What are the effects of sugar on the body? By now, we all know that at some level, sugar is bad for us. But how bad is it and what does it do the body?
Blood Sugar and Insulin Levels
The human body wants blood glucose (blood sugar) maintained in a very narrow range. The hormones, insulin and glucagon are secreted from the pancreas and are responsible for maintaining healthy blood sugar levels. If there is too much blood sugar, insulin is released which causes other cells, like fat cells, to absorb the sugar. If blood sugar levels are low, the hormone glucagon is secreted which induces other cells to create glucose. Since we are focused on the effects of sugar on the body, let’s talk more about insulin.
Consistent high blood sugar levels will result in chronically elevated insulin levels which will create dysfunctional insulin receptor sites on the cell. This means blood sugar will not be able to enter the cells. This results in the sugar staying in general circulation rather than being stored. As a result, the body must produce higher levels of insulin to remove glucose from the blood stream, which causes even greater metabolic dysfunction known as insulin resistance. Characteristic symptoms of insulin resistance include: fatigue after meals, craving for sweets that doesn’t go away when sweets are eaten, increased thirst, and frequent urination.
Sugar and the Brain
You probably know someone who openly admits they are addicted to sugar or will eat sweets even when they know they shouldn’t. More and more studies are showing that sugar affects the body, and in particular the brain, in a variety of ways. It is increasingly being linked to brain-related health issues such as memory problems, overeating, learning disorders, depression, and Alzheimer’s. You’ve probably heard of the idea that Alzheimer’s is diabetes of the brain. Dr. David Perlmutter, neurologist and author of the books “Brain Maker” and “Grain Brain,” believes Alzheimer’s disease is primarily predicated on lifestyle choices, including sugar consumption.
Sugar is found naturally in whole foods. We have already talked about how the body likes to keep blood sugar, or glucose, constrained to a narrow window. Fructose is also naturally found in fruits and vegetables, but it is not the preferred energy source for the body. It is naturally metabolized in the liver and appears to behave more like fat in the body. It is also known to disrupt the brain’s signaling method to tell you that you’ve had enough food. For these reasons, everyone should minimize their intake of fructose. So it should come as no surprise that the worst form of sugar is high fructose corn syrup. It packs on the pounds faster than any other nutrient and is frequently made from genetically engineered corn adding to the potential unhealthy consequences.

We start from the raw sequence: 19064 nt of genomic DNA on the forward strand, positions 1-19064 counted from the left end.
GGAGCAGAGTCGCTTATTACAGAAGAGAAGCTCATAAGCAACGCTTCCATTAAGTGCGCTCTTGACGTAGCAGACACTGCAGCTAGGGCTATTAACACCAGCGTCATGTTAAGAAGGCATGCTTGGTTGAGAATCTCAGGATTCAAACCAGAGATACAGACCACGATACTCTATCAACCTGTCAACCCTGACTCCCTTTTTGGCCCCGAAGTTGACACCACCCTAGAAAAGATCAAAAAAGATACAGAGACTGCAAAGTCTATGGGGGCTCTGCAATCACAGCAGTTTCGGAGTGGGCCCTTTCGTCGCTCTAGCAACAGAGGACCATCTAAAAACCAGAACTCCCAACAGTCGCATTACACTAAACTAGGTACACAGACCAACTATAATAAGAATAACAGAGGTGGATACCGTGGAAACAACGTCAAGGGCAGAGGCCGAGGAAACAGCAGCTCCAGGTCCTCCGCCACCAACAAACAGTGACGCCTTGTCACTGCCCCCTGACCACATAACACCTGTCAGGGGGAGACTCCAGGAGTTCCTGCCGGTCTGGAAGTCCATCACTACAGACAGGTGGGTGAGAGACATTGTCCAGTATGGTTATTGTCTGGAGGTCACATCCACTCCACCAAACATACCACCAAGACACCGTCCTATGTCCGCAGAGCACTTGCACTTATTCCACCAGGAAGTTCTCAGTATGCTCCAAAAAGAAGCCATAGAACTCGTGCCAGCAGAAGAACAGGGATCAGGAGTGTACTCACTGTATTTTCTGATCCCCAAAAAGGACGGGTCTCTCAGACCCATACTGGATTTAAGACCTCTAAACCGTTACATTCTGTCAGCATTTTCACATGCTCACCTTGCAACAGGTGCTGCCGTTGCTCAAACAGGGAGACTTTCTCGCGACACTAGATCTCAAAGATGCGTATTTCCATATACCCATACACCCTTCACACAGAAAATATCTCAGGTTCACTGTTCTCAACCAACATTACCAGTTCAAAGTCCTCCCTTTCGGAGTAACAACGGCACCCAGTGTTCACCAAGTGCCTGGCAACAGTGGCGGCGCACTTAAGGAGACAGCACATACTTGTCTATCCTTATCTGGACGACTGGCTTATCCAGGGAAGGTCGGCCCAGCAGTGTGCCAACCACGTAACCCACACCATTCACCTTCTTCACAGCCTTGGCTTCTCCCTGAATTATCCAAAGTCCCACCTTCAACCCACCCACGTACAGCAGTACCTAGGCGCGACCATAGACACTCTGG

Heart Disease and High Blood Pressure
High blood sugar levels are known to be a contributing factor to heart disease. This is because high glucose levels damage blood vessels of all sizes along with nerves. It also causes the blood to become thick and stick to the sides of veins and arteries causing hardening of the arteries. If your blood sugar levels are too high for too long, you will likely develop diabetes. People with diabetes are at a high risk for developing diabetic heart disease or DHD. ScienceDaily reported that high glucose at the time of a heart attack could make a blocked coronary artery contract and lead to a higher risk of complications. The same article explains that the resulting artery contraction from high levels of glucose can result in high blood pressure.
The Effects of Sugar on the Liver
The effects of sugar can also impact the liver. This is because the liver responds to the levels of insulin in the blood. After eating, our blood glucose levels rise, which triggers the pancreas to release insulin into the blood. Insulin is the signal for the body to absorb glucose from the blood. Most cells just use the glucose to supply them with energy. But the liver responds to the insulin by absorbing glucose and producing the hormone glycogen and turning the glucose into fatty acids for long term storage as fat. When insulin, and therefore, blood sugar levels drop, the liver releases the stored glucose back into the blood, thereby providing energy for the cells. The liver also has the ability to make glucose from scratch. If the liver is processing too much glucose and producing too much fat, it can result in a fatty liver.
I hope this helps you understand the effects of sugar on the body. If it helped you, I’d greatly appreciate it if you commented and/or share it on social media.